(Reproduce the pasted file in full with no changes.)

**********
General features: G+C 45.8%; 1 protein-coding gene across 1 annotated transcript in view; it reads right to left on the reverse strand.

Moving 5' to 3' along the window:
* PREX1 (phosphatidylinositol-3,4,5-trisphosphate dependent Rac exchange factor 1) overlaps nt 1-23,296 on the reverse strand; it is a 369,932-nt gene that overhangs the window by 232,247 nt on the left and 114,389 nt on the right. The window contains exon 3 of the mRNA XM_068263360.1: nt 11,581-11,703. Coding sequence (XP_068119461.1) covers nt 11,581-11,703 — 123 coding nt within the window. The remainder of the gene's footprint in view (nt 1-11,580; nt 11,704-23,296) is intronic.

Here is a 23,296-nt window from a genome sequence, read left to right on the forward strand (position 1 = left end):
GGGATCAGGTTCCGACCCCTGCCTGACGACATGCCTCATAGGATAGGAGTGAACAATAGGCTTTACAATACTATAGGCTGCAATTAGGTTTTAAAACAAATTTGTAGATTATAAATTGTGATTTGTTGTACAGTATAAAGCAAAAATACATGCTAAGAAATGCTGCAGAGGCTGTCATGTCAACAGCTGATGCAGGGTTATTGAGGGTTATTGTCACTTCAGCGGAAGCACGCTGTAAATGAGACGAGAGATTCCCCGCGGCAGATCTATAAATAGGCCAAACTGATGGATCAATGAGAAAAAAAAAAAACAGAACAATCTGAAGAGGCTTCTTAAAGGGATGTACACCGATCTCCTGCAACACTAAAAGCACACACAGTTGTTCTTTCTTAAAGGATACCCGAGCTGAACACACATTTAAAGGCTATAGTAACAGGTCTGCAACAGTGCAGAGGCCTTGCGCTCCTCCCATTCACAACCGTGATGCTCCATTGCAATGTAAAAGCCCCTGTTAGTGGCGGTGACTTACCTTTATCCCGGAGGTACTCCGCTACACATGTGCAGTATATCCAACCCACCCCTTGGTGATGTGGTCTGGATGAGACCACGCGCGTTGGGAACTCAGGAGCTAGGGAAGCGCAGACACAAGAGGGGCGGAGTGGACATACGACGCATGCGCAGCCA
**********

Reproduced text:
General features: G+C 45.8%; 1 protein-coding gene across 1 annotated transcript in view; it reads right to left on the reverse strand.

Moving 5' to 3' along the window:
* PREX1 (phosphatidylinositol-3,4,5-trisphosphate dependent Rac exchange factor 1) overlaps nt 1-23,296 on the reverse strand; it is a 369,932-nt gene that overhangs the window by 232,247 nt on the left and 114,389 nt on the right. The window contains exon 3 of the mRNA XM_068263360.1: nt 11,581-11,703. Coding sequence (XP_068119461.1) covers nt 11,581-11,703 — 123 coding nt within the window. The remainder of the gene's footprint in view (nt 1-11,580; nt 11,704-23,296) is intronic.

Here is a 23,296-nt window from a genome sequence, read left to right on the forward strand (position 1 = left end):
GGGATCAGGTTCCGACCCCTGCCTGACGACATGCCTCATAGGATAGGAGTGAACAATAGGCTTTACAATACTATAGGCTGCAATTAGGTTTTAAAACAAATTTGTAGATTATAAATTGTGATTTGTTGTACAGTATAAAGCAAAAATACATGCTAAGAAATGCTGCAGAGGCTGTCATGTCAACAGCTGATGCAGGGTTATTGAGGGTTATTGTCACTTCAGCGGAAGCACGCTGTAAATGAGACGAGAGATTCCCCGCGGCAGATCTATAAATAGGCCAAACTGATGGATCAATGAGAAAAAAAAAAAACAGAACAATCTGAAGAGGCTTCTTAAAGGGATGTACACCGATCTCCTGCAACACTAAAAGCACACACAGTTGTTCTTTCTTAAAGGATACCCGAGCTGAACACACATTTAAAGGCTATAGTAACAGGTCTGCAACAGTGCAGAGGCCTTGCGCTCCTCCCATTCACAACCGTGATGCTCCATTGCAATGTAAAAGCCCCTGTTAGTGGCGGTGACTTACCTTTATCCCGGAGGTACTCCGCTACACATGTGCAGTATATCCAACCCACCCCTTGGTGATGTGGTCTGGATGAGACCACGCGCGTTGGGAACTCAGGAGCTAGGGAAGCGCAGACACAAGAGGGGCGGAGTGGACATACGACGCATGCGCAGCCA